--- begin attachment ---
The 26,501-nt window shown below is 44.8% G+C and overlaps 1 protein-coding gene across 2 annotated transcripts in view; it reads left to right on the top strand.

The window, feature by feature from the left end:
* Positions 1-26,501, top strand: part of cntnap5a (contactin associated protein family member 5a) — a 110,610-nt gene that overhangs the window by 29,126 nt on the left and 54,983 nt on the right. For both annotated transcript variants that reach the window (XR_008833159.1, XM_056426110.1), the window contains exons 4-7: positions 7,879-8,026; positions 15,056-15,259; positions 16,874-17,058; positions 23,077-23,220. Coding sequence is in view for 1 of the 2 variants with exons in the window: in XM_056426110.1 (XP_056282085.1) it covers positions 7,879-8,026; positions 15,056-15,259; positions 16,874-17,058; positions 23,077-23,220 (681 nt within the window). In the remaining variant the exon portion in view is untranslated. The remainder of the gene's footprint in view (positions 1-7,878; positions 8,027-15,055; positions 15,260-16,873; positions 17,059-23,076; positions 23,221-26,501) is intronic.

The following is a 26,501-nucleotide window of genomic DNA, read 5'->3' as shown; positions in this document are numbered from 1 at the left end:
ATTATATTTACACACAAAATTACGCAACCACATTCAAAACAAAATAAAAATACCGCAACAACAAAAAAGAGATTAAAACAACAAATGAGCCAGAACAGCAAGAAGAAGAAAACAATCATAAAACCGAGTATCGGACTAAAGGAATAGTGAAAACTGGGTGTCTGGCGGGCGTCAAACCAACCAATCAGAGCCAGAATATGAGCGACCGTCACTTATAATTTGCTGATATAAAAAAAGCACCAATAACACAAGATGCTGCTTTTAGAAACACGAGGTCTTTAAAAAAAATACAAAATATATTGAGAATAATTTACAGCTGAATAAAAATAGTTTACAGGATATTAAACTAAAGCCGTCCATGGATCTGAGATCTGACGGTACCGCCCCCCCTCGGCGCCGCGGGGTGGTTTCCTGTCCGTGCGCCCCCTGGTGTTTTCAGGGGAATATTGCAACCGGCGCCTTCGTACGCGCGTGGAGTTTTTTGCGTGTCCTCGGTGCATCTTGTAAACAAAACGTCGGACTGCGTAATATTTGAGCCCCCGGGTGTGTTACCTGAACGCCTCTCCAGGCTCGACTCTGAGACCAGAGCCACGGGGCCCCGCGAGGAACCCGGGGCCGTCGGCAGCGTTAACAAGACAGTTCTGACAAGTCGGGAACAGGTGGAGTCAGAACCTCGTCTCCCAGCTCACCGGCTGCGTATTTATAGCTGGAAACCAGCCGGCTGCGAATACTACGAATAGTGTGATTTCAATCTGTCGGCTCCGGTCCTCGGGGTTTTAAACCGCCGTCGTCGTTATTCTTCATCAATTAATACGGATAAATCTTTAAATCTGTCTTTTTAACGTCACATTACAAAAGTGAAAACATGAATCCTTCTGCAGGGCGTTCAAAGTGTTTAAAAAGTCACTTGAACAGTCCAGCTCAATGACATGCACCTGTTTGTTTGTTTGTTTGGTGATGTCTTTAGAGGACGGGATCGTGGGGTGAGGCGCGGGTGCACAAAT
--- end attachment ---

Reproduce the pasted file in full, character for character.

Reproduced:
The 26,501-nt window shown below is 44.8% G+C and overlaps 1 protein-coding gene across 2 annotated transcripts in view; it reads left to right on the top strand.

The window, feature by feature from the left end:
* Positions 1-26,501, top strand: part of cntnap5a (contactin associated protein family member 5a) — a 110,610-nt gene that overhangs the window by 29,126 nt on the left and 54,983 nt on the right. For both annotated transcript variants that reach the window (XR_008833159.1, XM_056426110.1), the window contains exons 4-7: positions 7,879-8,026; positions 15,056-15,259; positions 16,874-17,058; positions 23,077-23,220. Coding sequence is in view for 1 of the 2 variants with exons in the window: in XM_056426110.1 (XP_056282085.1) it covers positions 7,879-8,026; positions 15,056-15,259; positions 16,874-17,058; positions 23,077-23,220 (681 nt within the window). In the remaining variant the exon portion in view is untranslated. The remainder of the gene's footprint in view (positions 1-7,878; positions 8,027-15,055; positions 15,260-16,873; positions 17,059-23,076; positions 23,221-26,501) is intronic.

The following is a 26,501-nucleotide window of genomic DNA, read 5'->3' as shown; positions in this document are numbered from 1 at the left end:
ATTATATTTACACACAAAATTACGCAACCACATTCAAAACAAAATAAAAATACCGCAACAACAAAAAAGAGATTAAAACAACAAATGAGCCAGAACAGCAAGAAGAAGAAAACAATCATAAAACCGAGTATCGGACTAAAGGAATAGTGAAAACTGGGTGTCTGGCGGGCGTCAAACCAACCAATCAGAGCCAGAATATGAGCGACCGTCACTTATAATTTGCTGATATAAAAAAAGCACCAATAACACAAGATGCTGCTTTTAGAAACACGAGGTCTTTAAAAAAAATACAAAATATATTGAGAATAATTTACAGCTGAATAAAAATAGTTTACAGGATATTAAACTAAAGCCGTCCATGGATCTGAGATCTGACGGTACCGCCCCCCCTCGGCGCCGCGGGGTGGTTTCCTGTCCGTGCGCCCCCTGGTGTTTTCAGGGGAATATTGCAACCGGCGCCTTCGTACGCGCGTGGAGTTTTTTGCGTGTCCTCGGTGCATCTTGTAAACAAAACGTCGGACTGCGTAATATTTGAGCCCCCGGGTGTGTTACCTGAACGCCTCTCCAGGCTCGACTCTGAGACCAGAGCCACGGGGCCCCGCGAGGAACCCGGGGCCGTCGGCAGCGTTAACAAGACAGTTCTGACAAGTCGGGAACAGGTGGAGTCAGAACCTCGTCTCCCAGCTCACCGGCTGCGTATTTATAGCTGGAAACCAGCCGGCTGCGAATACTACGAATAGTGTGATTTCAATCTGTCGGCTCCGGTCCTCGGGGTTTTAAACCGCCGTCGTCGTTATTCTTCATCAATTAATACGGATAAATCTTTAAATCTGTCTTTTTAACGTCACATTACAAAAGTGAAAACATGAATCCTTCTGCAGGGCGTTCAAAGTGTTTAAAAAGTCACTTGAACAGTCCAGCTCAATGACATGCACCTGTTTGTTTGTTTGTTTGGTGATGTCTTTAGAGGACGGGATCGTGGGGTGAGGCGCGGGTGCACAAAT